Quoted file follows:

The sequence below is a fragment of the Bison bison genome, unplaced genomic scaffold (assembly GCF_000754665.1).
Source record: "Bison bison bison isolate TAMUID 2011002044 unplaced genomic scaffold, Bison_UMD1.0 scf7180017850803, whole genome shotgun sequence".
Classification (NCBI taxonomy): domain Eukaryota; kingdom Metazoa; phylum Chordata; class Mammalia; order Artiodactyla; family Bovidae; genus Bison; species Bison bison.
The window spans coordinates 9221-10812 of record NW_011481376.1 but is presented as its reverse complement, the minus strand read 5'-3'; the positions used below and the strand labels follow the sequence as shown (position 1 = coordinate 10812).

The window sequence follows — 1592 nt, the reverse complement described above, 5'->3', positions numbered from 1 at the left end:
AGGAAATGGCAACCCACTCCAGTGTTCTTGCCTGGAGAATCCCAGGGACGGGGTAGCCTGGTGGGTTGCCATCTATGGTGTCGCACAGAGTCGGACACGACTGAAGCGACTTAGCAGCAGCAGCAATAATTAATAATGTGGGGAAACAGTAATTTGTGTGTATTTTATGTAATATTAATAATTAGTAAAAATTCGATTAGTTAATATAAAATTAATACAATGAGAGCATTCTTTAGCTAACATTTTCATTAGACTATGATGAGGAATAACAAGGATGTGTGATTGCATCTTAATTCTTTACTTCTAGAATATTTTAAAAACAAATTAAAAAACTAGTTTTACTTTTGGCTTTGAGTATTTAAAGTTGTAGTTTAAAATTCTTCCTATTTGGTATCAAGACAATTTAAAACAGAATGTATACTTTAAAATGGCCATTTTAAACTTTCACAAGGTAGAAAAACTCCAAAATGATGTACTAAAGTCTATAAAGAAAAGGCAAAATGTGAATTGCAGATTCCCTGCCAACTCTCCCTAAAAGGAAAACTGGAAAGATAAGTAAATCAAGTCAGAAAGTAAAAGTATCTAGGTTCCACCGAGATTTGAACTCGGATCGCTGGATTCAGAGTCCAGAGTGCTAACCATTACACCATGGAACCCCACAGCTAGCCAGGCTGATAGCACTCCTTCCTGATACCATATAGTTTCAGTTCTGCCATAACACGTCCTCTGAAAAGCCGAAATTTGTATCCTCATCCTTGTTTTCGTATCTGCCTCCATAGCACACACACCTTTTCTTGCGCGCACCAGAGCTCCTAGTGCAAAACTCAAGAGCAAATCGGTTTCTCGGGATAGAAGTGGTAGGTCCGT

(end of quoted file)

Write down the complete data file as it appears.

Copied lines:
The sequence below is a fragment of the Bison bison genome, unplaced genomic scaffold (assembly GCF_000754665.1).
Source record: "Bison bison bison isolate TAMUID 2011002044 unplaced genomic scaffold, Bison_UMD1.0 scf7180017850803, whole genome shotgun sequence".
Classification (NCBI taxonomy): domain Eukaryota; kingdom Metazoa; phylum Chordata; class Mammalia; order Artiodactyla; family Bovidae; genus Bison; species Bison bison.
The window spans coordinates 9221-10812 of record NW_011481376.1 but is presented as its reverse complement, the minus strand read 5'-3'; the positions used below and the strand labels follow the sequence as shown (position 1 = coordinate 10812).

The window sequence follows — 1592 nt, the reverse complement described above, 5'->3', positions numbered from 1 at the left end:
AGGAAATGGCAACCCACTCCAGTGTTCTTGCCTGGAGAATCCCAGGGACGGGGTAGCCTGGTGGGTTGCCATCTATGGTGTCGCACAGAGTCGGACACGACTGAAGCGACTTAGCAGCAGCAGCAATAATTAATAATGTGGGGAAACAGTAATTTGTGTGTATTTTATGTAATATTAATAATTAGTAAAAATTCGATTAGTTAATATAAAATTAATACAATGAGAGCATTCTTTAGCTAACATTTTCATTAGACTATGATGAGGAATAACAAGGATGTGTGATTGCATCTTAATTCTTTACTTCTAGAATATTTTAAAAACAAATTAAAAAACTAGTTTTACTTTTGGCTTTGAGTATTTAAAGTTGTAGTTTAAAATTCTTCCTATTTGGTATCAAGACAATTTAAAACAGAATGTATACTTTAAAATGGCCATTTTAAACTTTCACAAGGTAGAAAAACTCCAAAATGATGTACTAAAGTCTATAAAGAAAAGGCAAAATGTGAATTGCAGATTCCCTGCCAACTCTCCCTAAAAGGAAAACTGGAAAGATAAGTAAATCAAGTCAGAAAGTAAAAGTATCTAGGTTCCACCGAGATTTGAACTCGGATCGCTGGATTCAGAGTCCAGAGTGCTAACCATTACACCATGGAACCCCACAGCTAGCCAGGCTGATAGCACTCCTTCCTGATACCATATAGTTTCAGTTCTGCCATAACACGTCCTCTGAAAAGCCGAAATTTGTATCCTCATCCTTGTTTTCGTATCTGCCTCCATAGCACACACACCTTTTCTTGCGCGCACCAGAGCTCCTAGTGCAAAACTCAAGAGCAAATCGGTTTCTCGGGATAGAAGTGGTAGGTCCGT